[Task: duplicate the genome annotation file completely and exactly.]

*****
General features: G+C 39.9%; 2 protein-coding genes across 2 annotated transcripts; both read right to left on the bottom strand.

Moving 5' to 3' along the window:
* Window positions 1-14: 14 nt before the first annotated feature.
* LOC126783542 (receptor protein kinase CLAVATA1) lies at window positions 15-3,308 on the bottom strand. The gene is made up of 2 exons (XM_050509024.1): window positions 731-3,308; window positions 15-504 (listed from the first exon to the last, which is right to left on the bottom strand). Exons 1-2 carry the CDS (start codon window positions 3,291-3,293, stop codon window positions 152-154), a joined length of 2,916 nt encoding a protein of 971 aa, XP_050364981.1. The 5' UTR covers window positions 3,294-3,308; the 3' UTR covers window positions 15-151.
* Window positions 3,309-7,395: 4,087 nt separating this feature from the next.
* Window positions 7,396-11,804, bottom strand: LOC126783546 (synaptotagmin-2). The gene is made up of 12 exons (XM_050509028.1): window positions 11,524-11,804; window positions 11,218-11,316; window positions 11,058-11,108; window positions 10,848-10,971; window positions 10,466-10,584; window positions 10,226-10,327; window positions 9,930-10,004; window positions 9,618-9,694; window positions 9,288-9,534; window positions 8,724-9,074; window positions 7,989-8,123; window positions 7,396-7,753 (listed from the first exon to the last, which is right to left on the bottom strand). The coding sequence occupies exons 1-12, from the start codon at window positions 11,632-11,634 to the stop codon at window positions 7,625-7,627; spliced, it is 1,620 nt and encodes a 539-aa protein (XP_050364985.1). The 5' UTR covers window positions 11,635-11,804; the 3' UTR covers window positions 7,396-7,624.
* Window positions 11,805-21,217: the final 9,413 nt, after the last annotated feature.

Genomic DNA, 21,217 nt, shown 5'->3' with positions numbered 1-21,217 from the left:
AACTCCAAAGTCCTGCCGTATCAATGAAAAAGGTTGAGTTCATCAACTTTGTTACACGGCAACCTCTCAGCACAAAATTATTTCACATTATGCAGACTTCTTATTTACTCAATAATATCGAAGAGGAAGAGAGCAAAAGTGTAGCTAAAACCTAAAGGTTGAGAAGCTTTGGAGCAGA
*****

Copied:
General features: G+C 39.9%; 2 protein-coding genes across 2 annotated transcripts; both read right to left on the bottom strand.

Moving 5' to 3' along the window:
* Window positions 1-14: 14 nt before the first annotated feature.
* LOC126783542 (receptor protein kinase CLAVATA1) lies at window positions 15-3,308 on the bottom strand. The gene is made up of 2 exons (XM_050509024.1): window positions 731-3,308; window positions 15-504 (listed from the first exon to the last, which is right to left on the bottom strand). Exons 1-2 carry the CDS (start codon window positions 3,291-3,293, stop codon window positions 152-154), a joined length of 2,916 nt encoding a protein of 971 aa, XP_050364981.1. The 5' UTR covers window positions 3,294-3,308; the 3' UTR covers window positions 15-151.
* Window positions 3,309-7,395: 4,087 nt separating this feature from the next.
* Window positions 7,396-11,804, bottom strand: LOC126783546 (synaptotagmin-2). The gene is made up of 12 exons (XM_050509028.1): window positions 11,524-11,804; window positions 11,218-11,316; window positions 11,058-11,108; window positions 10,848-10,971; window positions 10,466-10,584; window positions 10,226-10,327; window positions 9,930-10,004; window positions 9,618-9,694; window positions 9,288-9,534; window positions 8,724-9,074; window positions 7,989-8,123; window positions 7,396-7,753 (listed from the first exon to the last, which is right to left on the bottom strand). The coding sequence occupies exons 1-12, from the start codon at window positions 11,632-11,634 to the stop codon at window positions 7,625-7,627; spliced, it is 1,620 nt and encodes a 539-aa protein (XP_050364985.1). The 5' UTR covers window positions 11,635-11,804; the 3' UTR covers window positions 7,396-7,624.
* Window positions 11,805-21,217: the final 9,413 nt, after the last annotated feature.

Genomic DNA, 21,217 nt, shown 5'->3' with positions numbered 1-21,217 from the left:
AACTCCAAAGTCCTGCCGTATCAATGAAAAAGGTTGAGTTCATCAACTTTGTTACACGGCAACCTCTCAGCACAAAATTATTTCACATTATGCAGACTTCTTATTTACTCAATAATATCGAAGAGGAAGAGAGCAAAAGTGTAGCTAAAACCTAAAGGTTGAGAAGCTTTGGAGCAGA